Wednesday, October 28, 2009

here it is, finally: the explanation to the man-flu, and the man-cold

The New York Times is quoting research that has found that "women’s bodies generate a stronger antibody response than men’s do". As there is a shortage of influenza vaccine (the swine variety) they were trying to figure out if half-doses of the influenza vaccine will be enough. The answer seems to be yes. And especially for women.

Saturday, October 24, 2009

cheerful, I know

Here is a good New York Times article on cancer treatment.

what oppression looks like

My friend Babs told me the other day that she likes foreign movies and TV shows because in them, people look like people.

I thought of that this morning when I came across a pledge drive on my local PBS station that featured two British actresses. My guess would be that they are in their 40s, because they looked it. They had wrinkles and dyed hair, and one of them was overweight.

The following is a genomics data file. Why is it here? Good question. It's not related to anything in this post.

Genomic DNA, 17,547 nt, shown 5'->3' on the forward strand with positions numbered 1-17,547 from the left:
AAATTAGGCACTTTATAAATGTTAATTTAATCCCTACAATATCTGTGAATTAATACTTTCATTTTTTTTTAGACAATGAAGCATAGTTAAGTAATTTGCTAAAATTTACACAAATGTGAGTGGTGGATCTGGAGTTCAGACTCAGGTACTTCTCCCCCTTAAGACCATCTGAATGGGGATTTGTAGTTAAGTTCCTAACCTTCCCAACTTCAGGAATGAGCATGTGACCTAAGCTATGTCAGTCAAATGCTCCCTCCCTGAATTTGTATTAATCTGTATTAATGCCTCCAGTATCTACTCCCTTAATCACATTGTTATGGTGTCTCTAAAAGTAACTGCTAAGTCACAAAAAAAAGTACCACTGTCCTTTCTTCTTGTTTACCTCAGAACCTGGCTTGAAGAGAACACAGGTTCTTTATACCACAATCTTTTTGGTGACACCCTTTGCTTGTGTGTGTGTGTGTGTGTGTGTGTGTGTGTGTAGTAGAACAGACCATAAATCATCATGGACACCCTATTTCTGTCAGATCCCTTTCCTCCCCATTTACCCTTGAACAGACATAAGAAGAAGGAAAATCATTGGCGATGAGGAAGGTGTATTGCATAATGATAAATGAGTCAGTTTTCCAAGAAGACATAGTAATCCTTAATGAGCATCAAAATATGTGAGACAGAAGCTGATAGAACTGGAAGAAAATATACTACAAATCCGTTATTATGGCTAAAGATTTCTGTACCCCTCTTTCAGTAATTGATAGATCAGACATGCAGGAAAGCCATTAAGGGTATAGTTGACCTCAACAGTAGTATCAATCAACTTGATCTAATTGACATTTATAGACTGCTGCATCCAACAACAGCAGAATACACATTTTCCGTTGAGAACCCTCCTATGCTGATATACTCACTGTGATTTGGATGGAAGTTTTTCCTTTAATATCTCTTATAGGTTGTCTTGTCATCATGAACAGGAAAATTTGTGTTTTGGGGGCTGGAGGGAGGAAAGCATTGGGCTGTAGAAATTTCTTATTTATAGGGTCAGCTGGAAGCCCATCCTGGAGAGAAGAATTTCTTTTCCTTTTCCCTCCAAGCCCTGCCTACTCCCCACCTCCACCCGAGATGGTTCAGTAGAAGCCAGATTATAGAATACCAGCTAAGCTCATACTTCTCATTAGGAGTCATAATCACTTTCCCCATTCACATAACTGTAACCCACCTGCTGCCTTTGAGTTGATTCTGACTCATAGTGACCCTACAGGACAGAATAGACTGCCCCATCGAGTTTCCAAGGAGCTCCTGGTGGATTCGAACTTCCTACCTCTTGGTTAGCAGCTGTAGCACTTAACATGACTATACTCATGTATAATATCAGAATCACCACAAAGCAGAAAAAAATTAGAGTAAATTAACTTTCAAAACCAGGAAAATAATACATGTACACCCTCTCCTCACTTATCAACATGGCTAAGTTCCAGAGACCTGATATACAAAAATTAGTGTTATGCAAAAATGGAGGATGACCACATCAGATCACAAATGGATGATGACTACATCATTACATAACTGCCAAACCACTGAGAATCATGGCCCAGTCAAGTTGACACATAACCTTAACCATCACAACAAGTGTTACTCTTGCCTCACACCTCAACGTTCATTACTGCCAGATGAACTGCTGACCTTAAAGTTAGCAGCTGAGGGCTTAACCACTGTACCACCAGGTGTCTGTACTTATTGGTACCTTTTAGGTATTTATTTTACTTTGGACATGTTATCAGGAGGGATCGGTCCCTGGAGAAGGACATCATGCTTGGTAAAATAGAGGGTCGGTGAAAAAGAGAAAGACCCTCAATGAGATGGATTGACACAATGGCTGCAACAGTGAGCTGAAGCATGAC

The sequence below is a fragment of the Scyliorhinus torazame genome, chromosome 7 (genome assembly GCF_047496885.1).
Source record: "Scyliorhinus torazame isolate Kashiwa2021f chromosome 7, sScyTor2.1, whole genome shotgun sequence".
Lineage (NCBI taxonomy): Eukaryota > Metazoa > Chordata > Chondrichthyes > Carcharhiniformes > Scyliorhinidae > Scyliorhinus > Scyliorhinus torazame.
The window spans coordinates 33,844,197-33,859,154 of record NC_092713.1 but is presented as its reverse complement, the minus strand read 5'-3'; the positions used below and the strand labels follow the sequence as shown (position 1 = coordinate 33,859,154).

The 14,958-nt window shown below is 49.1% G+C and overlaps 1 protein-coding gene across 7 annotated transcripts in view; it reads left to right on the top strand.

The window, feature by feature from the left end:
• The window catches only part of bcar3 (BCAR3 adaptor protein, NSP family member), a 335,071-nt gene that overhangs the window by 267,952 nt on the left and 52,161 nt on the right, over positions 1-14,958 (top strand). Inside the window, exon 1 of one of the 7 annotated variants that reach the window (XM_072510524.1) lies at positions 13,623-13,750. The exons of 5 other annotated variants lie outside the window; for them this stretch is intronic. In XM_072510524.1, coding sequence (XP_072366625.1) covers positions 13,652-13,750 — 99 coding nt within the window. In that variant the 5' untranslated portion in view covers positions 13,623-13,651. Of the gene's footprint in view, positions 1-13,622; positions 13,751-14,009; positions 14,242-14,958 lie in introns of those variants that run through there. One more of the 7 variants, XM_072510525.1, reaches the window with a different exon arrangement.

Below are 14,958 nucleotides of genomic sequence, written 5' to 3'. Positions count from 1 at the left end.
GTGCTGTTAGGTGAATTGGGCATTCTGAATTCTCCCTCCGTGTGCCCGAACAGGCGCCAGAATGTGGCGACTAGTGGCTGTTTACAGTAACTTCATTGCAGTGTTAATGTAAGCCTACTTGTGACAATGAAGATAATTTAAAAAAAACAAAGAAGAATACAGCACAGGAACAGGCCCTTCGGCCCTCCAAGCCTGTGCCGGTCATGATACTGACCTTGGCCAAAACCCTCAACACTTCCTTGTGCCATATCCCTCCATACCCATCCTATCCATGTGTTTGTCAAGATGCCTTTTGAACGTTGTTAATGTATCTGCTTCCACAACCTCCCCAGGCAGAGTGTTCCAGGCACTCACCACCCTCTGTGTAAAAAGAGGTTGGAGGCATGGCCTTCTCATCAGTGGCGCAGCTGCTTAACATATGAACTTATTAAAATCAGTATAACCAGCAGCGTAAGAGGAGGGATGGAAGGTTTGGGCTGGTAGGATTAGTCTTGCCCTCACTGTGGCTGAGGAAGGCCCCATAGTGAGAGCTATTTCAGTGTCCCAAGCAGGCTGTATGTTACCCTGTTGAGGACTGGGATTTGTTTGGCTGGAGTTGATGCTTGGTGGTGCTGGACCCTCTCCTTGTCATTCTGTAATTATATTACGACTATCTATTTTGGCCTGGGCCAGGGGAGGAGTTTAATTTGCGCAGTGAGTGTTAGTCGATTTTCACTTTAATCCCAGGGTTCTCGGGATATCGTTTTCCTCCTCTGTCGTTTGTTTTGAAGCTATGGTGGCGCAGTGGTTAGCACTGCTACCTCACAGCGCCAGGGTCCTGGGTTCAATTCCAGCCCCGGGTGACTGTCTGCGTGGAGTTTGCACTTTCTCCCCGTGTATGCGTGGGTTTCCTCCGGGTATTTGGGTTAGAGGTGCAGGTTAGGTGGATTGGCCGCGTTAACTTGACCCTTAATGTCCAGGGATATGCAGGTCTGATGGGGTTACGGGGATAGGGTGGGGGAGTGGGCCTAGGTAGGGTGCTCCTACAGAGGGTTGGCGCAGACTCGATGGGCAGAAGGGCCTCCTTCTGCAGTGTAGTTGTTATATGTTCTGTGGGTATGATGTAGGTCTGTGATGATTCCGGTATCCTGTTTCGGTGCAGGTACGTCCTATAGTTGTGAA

There needs to be a movement against the impossible-to-achieve ideals for women that are coming out of almost all American film, TV, and advertising.

It gets into your head, no matter what you do. And you forget what real people look like. So that when you see your own face in the mirror, you think there is something wrong with you.

I remember watching an interview with Frances McDormand about ten years ago, where she said that she would never have any work done to her face because that way when she got to be 60, she would be the only one in Hollywood who would look 60 and she would get all the parts.

Next time I saw her was about five years ago in Something's Gotta Give. And, guess what, she was skinnier than all hell and I was sad.